Mind the light. Place lights on stands to avoid sudden changes in lighting and moving shadows, rather than holding them (See the previous point). Avoid pointing the camera directly at bright lights, which causes overexposure. Lighting should be stable and steady, since most smartphones react slowly to sudden changes in light. Face your subjects toward the light so they aren’t silhouetted. Bright windows in the background are a no-no.

A cheap set. Brands don’t need to spend large amounts to travel to exotic locations or build sophisticated sets. Consider transforming a spare conference room into a studio. Paint the room with green screen paint or you simply dress the room for your topic. Spread colored paper or wood-effect linoleum on the floor, suggests Julia Munder, international marketing manager at luxury brand Maxwell Scott. The green background allows you to insert any background you wish through video editing effects.

Be aware of the background. Background objects like poles or plants may appear to grow out of the video subject’s head.

Hold the phone sideways — usually. You’ll most likely want to hold the phone sideways for a horizontal window, the most common format. But some platforms, namely Snapchat, use a vertical orientation. For that reason, consider your audience and the social media platform you intend to use for distribution. Consider shooting the videos both ways if possible.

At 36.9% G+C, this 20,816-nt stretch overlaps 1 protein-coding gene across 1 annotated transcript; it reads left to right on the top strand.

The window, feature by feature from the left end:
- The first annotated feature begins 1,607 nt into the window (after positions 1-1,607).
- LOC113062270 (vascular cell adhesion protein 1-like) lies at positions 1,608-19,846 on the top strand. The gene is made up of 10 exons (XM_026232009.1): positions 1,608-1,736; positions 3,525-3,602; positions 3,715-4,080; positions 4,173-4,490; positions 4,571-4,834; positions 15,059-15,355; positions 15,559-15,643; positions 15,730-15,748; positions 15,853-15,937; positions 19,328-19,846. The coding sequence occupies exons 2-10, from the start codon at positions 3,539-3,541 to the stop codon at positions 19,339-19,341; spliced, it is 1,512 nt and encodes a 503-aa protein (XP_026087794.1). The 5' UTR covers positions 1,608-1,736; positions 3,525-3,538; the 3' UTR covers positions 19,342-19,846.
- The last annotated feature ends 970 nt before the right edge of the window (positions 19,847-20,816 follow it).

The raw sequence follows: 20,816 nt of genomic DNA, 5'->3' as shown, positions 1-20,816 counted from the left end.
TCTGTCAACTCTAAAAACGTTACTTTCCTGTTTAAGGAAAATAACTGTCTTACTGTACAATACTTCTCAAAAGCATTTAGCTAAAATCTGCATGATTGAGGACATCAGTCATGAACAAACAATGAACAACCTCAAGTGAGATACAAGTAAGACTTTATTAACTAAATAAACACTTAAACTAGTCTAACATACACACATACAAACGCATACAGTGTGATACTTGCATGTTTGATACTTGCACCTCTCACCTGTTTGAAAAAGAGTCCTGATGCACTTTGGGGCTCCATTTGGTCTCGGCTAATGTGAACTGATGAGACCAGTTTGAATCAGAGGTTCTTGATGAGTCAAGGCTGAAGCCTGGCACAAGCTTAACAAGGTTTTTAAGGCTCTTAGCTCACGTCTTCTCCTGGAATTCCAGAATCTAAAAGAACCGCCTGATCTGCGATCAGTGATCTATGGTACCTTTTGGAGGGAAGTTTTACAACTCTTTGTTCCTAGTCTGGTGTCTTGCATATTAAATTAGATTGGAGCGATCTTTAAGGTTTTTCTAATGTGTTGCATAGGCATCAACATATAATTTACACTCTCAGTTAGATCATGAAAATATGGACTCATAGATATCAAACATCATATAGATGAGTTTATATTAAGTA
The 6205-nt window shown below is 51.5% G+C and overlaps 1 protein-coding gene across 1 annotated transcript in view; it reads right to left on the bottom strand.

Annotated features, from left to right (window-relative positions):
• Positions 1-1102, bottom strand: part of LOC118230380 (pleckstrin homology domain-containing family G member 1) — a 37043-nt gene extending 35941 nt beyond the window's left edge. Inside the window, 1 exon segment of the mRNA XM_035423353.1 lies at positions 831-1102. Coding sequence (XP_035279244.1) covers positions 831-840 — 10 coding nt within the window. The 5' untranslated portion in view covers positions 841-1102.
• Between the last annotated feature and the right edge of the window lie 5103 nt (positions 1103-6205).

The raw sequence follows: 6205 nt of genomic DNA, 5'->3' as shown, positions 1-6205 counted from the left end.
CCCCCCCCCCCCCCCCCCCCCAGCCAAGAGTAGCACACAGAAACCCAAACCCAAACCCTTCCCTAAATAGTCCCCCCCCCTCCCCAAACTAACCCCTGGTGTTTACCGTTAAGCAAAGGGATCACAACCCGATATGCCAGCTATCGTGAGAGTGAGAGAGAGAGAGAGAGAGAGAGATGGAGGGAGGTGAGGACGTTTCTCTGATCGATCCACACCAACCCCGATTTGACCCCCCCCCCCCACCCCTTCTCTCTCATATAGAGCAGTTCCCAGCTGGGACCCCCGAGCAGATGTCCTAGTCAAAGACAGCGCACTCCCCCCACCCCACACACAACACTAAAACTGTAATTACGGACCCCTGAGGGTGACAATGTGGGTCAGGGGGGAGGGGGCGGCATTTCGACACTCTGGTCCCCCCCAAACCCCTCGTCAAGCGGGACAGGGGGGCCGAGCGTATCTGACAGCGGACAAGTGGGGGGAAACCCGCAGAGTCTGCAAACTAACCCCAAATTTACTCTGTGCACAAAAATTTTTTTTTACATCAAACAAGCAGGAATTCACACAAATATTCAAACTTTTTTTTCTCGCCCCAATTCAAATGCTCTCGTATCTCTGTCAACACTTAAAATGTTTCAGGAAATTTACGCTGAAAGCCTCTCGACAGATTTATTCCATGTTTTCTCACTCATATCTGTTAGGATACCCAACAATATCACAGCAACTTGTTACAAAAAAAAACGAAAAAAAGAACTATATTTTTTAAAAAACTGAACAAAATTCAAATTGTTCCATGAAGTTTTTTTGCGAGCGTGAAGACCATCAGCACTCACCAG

Stay close. Staying physically closer to your subject ensures better image quality, less digital noise and better focus since most smartphones use a digital zoom rather than optical zoom, advises L. Scott Harrell, executive editor of

Be slow and steady. Quick zooming or panning from side to side may appear jerky to viewers. Rather than zooming, which distorts video quality, try gradually walking forward while holding the camera as steady as possible.

Use editing software. Even the pros don’t get it all right in one take. Record the video multiple times from different perspectives. Use low-cost editing software to cut the video together. Editing always makes a video better.

Use videos from others – with permission. Ask the producer if you can use portions and be sure to give credit at the end of the video. Ask others to send a video in response to questions you send, suggests Rob Freedman, manager of multimedia communications for the National Association of Realtors. They might not furnish a high-quality production, but what they say is more important than the video’s quality.

Bottom Line: Videos can be a powerful PR and marketing tool. Many marketing and PR pros view videos as an essential tool. Businesses and nonprofit organizations don’t necessarily need to spend large sums to produce interesting, quality videos. A few basic pieces of equipment and careful planning can lead to videos that accomplish their objectives.